The devastating loss of a pair of newborns has yielded critical insights into a rare set of blood types first identified in humans 40 years ago.
By revealing the molecular identity of the relatively new blood type known as the Er system, a new study could prevent such tragedies in the future.
“This work shows that even after all the research that has been done to date, the simple red blood cell can surprise us,” says cell biologist Ash Toye of the University of Bristol.
Blood type describes the presence and absence of combinations of proteins and sugars that coat the surfaces of our red blood cells. Although they can serve different purposes, our body generally uses these cell surface antigens as recognition markers to distinguish itself from potentially harmful invaders.
We are most familiar with the ABO and rhesus factor (that’s plus or minus) blood group systems, thanks in large part to their primary importance in matching blood transfusions. But there are actually many different blood group systems based on a wide variety of cell surface antigens and their variants.
Most of the most important ones were identified in the early 20th century, although a latecomer to the collection, named Well, it only appeared on our radar in 1982, forming the foundation for a 44th blood type. Six years later, a version named Ersi identified. The code Er3 was used to describe the absence of Erone and Ersi.
While it has been clear for decades that these blood cell antigens exist, very little is known about their clinical impact.
When a blood cell shows up with an antigen that our body has not classified as our own, our immune system is activated, sending antibodies to tag the suspect antigen-bearing cells for destruction. In some cases, a mismatch between an unborn baby and its mother’s blood type can cause problems if the mother’s immune system becomes sensitized to foreign antigens. Antibodies produced in response can then cross the placenta, leading to hemolytic disease in the unborn baby.
Fortunately, there are many methods of preventing or even treating hemolytic disease in newborns these days, including shots for pregnant mothers and blood transfusions for babies.
Unfortunately, for one of the cases reported in the study, a blood transfusion after a C-section delivery failed to save the child’s life, suggesting that the doctors—and the researchers—were missing something.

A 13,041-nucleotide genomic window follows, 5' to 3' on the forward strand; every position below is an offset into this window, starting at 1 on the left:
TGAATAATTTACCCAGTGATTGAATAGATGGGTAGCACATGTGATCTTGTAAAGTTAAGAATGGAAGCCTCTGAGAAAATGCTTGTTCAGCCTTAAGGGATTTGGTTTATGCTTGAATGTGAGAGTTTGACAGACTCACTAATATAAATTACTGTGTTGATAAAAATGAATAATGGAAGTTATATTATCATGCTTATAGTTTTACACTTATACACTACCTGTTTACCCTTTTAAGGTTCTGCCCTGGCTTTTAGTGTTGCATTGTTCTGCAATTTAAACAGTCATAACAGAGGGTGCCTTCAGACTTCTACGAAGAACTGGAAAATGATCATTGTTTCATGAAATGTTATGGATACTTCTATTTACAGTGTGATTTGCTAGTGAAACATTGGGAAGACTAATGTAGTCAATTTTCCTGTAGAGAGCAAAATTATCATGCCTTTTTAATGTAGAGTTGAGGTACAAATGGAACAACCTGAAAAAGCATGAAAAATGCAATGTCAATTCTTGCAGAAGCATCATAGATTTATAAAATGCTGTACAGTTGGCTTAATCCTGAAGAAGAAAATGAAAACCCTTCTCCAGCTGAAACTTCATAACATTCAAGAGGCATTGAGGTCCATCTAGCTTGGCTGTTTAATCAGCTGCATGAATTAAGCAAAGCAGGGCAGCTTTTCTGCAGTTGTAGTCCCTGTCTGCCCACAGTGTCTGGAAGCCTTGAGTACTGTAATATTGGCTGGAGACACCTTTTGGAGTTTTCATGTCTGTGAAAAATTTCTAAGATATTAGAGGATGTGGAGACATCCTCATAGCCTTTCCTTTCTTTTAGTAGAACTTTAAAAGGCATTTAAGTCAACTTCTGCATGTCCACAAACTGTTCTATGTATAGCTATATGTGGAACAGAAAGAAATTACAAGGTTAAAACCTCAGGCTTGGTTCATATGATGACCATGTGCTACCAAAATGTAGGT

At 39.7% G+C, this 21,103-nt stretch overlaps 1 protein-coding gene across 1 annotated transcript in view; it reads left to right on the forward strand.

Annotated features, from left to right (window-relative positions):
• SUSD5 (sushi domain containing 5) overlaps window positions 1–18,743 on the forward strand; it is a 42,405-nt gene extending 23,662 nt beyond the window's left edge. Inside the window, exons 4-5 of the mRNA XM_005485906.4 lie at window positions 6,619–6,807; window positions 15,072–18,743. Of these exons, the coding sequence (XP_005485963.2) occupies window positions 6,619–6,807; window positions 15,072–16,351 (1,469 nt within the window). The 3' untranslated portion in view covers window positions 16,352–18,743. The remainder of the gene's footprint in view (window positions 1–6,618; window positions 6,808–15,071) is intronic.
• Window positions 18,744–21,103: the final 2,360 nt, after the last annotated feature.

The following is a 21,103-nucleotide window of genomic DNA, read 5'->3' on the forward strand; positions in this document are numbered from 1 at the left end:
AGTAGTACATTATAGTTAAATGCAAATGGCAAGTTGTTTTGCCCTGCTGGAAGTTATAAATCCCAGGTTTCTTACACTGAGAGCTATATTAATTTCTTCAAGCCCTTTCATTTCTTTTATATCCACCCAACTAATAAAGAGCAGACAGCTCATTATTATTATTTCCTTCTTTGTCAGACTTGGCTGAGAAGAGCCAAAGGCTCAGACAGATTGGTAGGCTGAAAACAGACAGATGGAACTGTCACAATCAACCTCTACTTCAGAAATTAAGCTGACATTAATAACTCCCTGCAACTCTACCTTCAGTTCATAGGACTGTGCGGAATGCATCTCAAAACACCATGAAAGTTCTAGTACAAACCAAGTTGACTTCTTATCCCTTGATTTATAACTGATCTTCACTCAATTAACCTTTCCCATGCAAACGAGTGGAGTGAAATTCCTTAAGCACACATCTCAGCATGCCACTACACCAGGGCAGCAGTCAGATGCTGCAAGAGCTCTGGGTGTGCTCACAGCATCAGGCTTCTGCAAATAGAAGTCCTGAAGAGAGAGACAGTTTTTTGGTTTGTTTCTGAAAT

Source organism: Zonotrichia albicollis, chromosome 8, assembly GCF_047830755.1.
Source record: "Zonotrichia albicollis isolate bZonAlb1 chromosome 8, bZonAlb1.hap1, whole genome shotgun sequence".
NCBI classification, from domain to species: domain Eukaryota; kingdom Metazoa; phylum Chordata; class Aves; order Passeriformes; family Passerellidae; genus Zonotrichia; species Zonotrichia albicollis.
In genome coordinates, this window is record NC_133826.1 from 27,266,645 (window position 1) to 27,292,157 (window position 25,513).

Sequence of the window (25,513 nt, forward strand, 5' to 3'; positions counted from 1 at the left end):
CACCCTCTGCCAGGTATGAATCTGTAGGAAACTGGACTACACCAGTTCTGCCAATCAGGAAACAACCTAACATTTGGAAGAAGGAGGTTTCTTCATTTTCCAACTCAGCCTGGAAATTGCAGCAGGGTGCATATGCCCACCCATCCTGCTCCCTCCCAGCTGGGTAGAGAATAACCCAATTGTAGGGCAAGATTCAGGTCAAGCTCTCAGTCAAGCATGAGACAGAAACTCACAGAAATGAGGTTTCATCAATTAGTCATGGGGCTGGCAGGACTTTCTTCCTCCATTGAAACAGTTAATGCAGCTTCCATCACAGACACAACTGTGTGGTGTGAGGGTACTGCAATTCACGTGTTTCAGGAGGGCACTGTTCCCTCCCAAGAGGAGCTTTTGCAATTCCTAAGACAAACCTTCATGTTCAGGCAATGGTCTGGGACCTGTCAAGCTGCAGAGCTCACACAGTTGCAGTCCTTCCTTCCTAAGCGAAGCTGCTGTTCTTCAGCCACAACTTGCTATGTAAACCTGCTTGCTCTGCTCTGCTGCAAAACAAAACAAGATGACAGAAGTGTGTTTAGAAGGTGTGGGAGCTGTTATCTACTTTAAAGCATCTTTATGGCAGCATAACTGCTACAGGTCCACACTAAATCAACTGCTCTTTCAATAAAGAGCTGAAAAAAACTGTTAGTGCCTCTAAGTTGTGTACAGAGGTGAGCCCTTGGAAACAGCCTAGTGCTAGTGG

“We work in rare cases,” said serologist Nicole Thornton from the UK’s National Health Service for Blood and Transplantation (NHSBT). Wired. “It starts with a patient with a problem we’re trying to solve.”
Hints of these rare antibodies have emerged over the years, but their rarity has eluded our understanding until now.
So Thornton and his colleagues, led by NHSBT serologist Vanja Karamatic Crew, analyzed the blood of 13 patients with the suspected antigens. They identified five variants in the Er antigens: the known Er variantsoneQsiEr3, and two new ones Er4 and Er5.
By sequencing the patients’ genetic codes, Crews and the team were able to locate the gene that codes for the cell surface proteins. Surprisingly it was a gene already known to medical science: PIEZO1.
“Piezoproteins are mechanosensory proteins used by red blood cells to sense when they are being squeezed,” Toye explains.
The gene is already linked to several known diseases. Mice without this gene die before birth, and those with the gene deleted only in their red blood cells end up with over-hydrated and fragile blood cells.
Crews and the team confirmed their findings by deleting PIEZO1 in a cell line of erythroblasts, a precursor to red blood cells, and testing the antigens. Certainly, PIEZO1 is required to add the Er antigen to the cell surface.
As they found a high prevalence of an Er5 variant in African populations, the researchers suspect that this variant may offer some kind of advantage against malaria, like some other rare blood types found there.
“The protein exists in only a few hundred copies in the membrane of each cell,” explains Toye. “This study really highlights the potential antigenicity of even very low-expressed proteins and their importance for transfusion medicine.”
Their research was published in Blood.